A Connecticut Yankee in King Arthur's Court By Mark Twain About A Connecticut Yankee in King Arthur's Court

There are two approaches to A Connecticut Yankee: there are the numerous polemic digressions on such weighty subjects as social criticism on slavery, on the injustices of the Church and the nobility, on the absurdity of hereditary preferments, on the ridiculousness of knighthood, and on the existence of unjust laws. However, conjointly, we also have a very fanciful story (bordering on science fiction) which delights the reader with its inventiveness.

A Connecticut Yankee, interestingly, has frequently been referred to as Twain's most "magnificent failure." Of course, the novel is not a failure, but what has troubled many critics is the fact that the novel contains at least two major concerns and these concerns, at times, seem to contradict each other.

The first basic contradiction occurs when Hank Morgan, a representative of Nineteenth-Century Progress, is thrown back into the sixth century, where he is supposed to use his Yankee ingenuity and inventiveness to remove the barbaric ignorance and superstitions of that inhumane and unjust world. He is supposed to enlighten and improve these "innocent" people through the use of his modern skills and the inventions and political views of his time, but, finally, he not only fails, but he destroys, in large measure, a beautiful civilization (Camelot) that existed so peacefully and idyllically before his arrival.

The second contradiction occurs upon Morgan's return to the nineteenth century. In the final chapter, we hear him ranting and raving; his deathbed wish is to be permitted to return to his Camelot, his "lost land," his home, and his friends; he wants to be allowed to return to "all that is dear . . . all that makes life worth the living." His last wish is to rejoin his wife, Sandy, and their child, Hello-Central. When he thinks that he holds her, he thinks that all is well: "All is peace, and I am happy again."

Consequently, every judgment against Camelot, every harsh statement concerning the conditions of Camelot, every condemnation rendered against the entire feudal society of sixth-century England and all other objections are contradicted by Hank Morgan's nostalgic longings to return to that happy and innocent land.

We have, therefore, two different views throughout the novel; we have Twain's own condemnations of certain aspects of feudal England, and we have Hank Morgan's nostalgic longing for the beauty of a pure, simple, and innocent society. This is illustrated throughout the novel in many ways. There are long polemic digressions against knight-errantry, and alongside these digressions, Twain details the positive, chivalric nobility of Sir Launcelot. We hear other condemnations against the concept of monarchy, including the idea that when two people are dressed alike, no one can tell the difference between a commoner and a royal personage. In contradiction, Hank Morgan constantly reiterates the fact that no matter what one may do, one cannot disguise the fact that King Arthur has royal blood and a spirit that cannot be humbled or brought to yoke. Many more examples such as these inform the entire novel. Thus, it is for these reasons that the novel is often referred to as a "magnificent failure" — that is, Twain's social criticism is brilliant and pointed; Hank Morgan's view of Camelot, however, does not agree with the criticisms which Twain levels against Camelot and its institutions.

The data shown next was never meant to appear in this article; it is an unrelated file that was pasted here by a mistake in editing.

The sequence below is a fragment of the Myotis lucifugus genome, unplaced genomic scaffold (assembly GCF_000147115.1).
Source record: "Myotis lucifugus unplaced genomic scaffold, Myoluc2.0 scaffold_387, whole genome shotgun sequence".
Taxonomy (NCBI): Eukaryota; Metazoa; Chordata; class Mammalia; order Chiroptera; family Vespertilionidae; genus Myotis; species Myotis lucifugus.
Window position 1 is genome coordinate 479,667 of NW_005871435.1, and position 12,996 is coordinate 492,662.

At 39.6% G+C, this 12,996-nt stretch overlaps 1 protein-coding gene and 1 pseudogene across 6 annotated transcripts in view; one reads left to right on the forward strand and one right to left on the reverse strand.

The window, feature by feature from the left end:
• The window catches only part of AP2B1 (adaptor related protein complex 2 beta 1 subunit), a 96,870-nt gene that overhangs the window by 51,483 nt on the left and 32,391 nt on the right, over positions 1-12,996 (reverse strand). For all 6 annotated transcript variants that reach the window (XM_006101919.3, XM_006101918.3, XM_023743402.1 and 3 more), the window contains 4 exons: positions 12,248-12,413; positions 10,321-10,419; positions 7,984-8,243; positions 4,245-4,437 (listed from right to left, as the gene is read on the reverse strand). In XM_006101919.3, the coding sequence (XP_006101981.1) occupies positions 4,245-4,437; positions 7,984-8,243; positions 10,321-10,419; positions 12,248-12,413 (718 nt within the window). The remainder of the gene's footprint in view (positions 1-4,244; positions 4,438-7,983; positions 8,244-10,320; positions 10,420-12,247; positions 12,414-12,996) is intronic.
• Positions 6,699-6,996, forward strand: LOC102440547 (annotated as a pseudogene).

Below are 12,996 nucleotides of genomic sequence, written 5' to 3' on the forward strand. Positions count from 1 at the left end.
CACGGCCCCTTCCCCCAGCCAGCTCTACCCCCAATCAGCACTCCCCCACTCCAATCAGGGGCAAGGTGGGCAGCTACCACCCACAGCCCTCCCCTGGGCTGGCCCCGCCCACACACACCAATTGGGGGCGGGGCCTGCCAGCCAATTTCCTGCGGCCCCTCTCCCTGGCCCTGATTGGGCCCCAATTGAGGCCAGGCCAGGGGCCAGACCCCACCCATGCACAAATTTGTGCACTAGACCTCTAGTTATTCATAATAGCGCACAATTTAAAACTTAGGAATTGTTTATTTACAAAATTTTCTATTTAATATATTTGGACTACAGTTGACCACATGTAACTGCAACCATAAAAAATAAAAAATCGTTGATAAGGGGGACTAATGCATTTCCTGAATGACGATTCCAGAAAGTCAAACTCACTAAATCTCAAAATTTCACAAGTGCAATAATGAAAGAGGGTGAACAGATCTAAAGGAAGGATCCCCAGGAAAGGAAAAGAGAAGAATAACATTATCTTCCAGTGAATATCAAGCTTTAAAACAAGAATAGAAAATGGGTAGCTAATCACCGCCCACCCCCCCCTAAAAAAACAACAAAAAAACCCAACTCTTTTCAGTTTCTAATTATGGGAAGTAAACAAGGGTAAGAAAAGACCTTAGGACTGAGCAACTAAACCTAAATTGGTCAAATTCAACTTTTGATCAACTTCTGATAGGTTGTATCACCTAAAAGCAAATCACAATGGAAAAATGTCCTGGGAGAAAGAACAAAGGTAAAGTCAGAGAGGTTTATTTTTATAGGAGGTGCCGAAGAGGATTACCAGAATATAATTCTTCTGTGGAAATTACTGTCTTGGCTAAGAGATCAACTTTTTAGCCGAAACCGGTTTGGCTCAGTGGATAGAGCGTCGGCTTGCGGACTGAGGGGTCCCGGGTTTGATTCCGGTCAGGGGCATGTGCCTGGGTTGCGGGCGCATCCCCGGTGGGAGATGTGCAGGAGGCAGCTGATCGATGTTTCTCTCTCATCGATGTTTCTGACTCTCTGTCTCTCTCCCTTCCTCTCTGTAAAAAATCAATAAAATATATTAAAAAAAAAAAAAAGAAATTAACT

The subject matter of A Connecticut Yankee appealed to Twain because it was an age controlled by nobility and royalty, a subject which Twain enjoyed deriding. But in most of his novel, Twain was always fascinated by the concept of an innocent people dwelling in an innocent society. Furthermore, the subject matter of A Connecticut Yankee allowed Twain to specifically utilize his vast knowledge of history and biography, two subjects which occupied much of Twain's reading time; in addition, writing this novel allowed Twain the opportunity to meditate on the injustices inherent in human nature (or "the damned human race" as it was so termed in his later work, The Mysterious Stranger). The subject matter of this novel also allowed Twain to indulge in one of his favorite pastimes — using a language different from that used by either the common people or the educated people; the idioms and dialects of Tom Sawyer and Huck Finn and the archaic language of The Prince and the Pauper and A Connecticut Yankee are all illustrations of Twain's penchant for utilizing different sorts of language.

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